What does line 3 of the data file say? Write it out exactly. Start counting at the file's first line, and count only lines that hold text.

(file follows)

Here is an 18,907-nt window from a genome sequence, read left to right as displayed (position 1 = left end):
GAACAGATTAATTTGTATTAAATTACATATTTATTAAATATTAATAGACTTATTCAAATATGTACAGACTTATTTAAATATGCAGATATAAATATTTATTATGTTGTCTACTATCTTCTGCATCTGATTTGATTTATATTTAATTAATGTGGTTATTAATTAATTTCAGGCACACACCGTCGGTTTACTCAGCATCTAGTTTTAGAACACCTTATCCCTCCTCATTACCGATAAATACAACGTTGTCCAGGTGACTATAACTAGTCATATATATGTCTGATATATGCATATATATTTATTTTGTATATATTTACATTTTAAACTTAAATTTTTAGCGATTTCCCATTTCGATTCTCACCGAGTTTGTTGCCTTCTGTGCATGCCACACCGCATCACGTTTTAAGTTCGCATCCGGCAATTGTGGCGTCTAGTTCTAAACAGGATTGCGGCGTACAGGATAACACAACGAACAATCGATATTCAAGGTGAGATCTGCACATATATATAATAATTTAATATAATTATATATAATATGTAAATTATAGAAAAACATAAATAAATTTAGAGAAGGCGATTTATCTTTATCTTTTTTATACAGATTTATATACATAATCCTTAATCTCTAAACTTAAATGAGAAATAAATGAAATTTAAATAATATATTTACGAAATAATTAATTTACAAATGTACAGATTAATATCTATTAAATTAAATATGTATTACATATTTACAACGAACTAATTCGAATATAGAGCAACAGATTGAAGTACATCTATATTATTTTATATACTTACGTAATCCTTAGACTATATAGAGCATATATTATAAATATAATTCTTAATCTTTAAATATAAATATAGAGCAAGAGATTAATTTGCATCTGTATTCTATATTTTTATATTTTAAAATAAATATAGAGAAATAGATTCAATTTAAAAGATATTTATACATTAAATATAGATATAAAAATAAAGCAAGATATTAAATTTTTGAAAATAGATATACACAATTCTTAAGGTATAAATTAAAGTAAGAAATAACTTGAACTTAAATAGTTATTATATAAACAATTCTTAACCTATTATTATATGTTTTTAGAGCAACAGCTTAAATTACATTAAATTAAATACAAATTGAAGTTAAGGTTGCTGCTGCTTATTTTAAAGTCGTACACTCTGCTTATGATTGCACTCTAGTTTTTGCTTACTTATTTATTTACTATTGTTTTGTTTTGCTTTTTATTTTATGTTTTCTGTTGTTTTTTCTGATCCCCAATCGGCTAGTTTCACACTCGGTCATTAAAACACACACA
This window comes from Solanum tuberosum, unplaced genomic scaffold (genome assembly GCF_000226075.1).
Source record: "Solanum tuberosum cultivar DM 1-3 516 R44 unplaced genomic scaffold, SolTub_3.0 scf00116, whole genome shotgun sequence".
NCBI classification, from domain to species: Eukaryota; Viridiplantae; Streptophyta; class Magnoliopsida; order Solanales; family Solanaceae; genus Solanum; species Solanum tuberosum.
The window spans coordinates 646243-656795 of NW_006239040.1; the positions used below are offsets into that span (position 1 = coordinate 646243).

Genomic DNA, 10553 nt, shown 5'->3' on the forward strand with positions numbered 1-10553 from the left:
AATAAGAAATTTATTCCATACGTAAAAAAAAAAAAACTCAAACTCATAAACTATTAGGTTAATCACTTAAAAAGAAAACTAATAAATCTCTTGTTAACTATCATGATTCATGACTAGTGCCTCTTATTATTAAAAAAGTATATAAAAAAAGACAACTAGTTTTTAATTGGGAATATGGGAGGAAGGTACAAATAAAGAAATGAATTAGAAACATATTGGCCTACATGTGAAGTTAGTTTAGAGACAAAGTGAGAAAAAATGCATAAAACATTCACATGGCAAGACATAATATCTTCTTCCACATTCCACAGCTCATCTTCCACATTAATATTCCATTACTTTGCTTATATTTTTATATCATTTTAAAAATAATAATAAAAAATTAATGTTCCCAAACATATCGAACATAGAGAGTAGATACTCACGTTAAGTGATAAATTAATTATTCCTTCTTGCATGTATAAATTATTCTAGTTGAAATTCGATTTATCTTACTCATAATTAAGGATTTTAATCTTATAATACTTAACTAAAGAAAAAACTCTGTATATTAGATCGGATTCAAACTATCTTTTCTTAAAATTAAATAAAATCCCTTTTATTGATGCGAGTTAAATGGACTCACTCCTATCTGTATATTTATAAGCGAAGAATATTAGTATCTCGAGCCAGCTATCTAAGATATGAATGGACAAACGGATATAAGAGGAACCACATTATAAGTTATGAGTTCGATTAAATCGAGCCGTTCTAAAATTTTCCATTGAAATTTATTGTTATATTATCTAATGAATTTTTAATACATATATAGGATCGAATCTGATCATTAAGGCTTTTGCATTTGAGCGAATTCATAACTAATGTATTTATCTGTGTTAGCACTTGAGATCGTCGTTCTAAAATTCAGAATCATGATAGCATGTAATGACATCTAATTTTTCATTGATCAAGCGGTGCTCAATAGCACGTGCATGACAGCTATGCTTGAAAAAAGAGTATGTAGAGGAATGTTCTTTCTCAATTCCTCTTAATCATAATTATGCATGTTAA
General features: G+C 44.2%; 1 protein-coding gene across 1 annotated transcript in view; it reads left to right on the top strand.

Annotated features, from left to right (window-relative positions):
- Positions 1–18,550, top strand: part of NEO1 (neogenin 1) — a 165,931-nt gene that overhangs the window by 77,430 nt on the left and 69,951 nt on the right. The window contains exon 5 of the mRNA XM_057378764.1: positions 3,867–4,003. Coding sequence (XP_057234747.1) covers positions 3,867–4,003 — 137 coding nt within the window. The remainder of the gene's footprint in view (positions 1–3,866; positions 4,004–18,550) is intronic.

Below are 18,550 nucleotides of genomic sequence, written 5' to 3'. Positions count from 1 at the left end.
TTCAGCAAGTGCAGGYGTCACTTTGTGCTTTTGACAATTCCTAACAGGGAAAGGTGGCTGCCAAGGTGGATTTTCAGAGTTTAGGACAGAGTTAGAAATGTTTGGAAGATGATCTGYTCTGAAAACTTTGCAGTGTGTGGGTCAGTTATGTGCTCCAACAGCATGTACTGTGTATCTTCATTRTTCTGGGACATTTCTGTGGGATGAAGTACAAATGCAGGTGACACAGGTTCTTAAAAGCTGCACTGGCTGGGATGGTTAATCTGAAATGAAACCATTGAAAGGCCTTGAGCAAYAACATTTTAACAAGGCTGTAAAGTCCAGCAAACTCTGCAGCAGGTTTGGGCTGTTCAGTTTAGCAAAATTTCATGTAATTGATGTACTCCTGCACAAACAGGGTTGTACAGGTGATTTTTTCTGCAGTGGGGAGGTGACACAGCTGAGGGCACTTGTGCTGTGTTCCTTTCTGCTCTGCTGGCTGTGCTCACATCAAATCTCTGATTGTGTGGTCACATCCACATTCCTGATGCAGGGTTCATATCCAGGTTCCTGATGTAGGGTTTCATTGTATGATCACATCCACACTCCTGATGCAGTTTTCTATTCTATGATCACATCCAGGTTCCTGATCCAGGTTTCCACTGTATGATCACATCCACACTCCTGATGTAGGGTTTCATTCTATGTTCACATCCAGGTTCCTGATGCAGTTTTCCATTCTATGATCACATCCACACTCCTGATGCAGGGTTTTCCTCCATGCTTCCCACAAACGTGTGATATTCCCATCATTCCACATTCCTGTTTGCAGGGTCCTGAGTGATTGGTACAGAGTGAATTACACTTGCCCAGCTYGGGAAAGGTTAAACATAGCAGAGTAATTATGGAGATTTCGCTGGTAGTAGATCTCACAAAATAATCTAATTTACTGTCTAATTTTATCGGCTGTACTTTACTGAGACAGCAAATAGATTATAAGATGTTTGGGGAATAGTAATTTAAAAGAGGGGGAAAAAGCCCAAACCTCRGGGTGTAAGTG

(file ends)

This window comes from Solanum tuberosum, unplaced genomic scaffold (genome assembly GCF_000226075.1).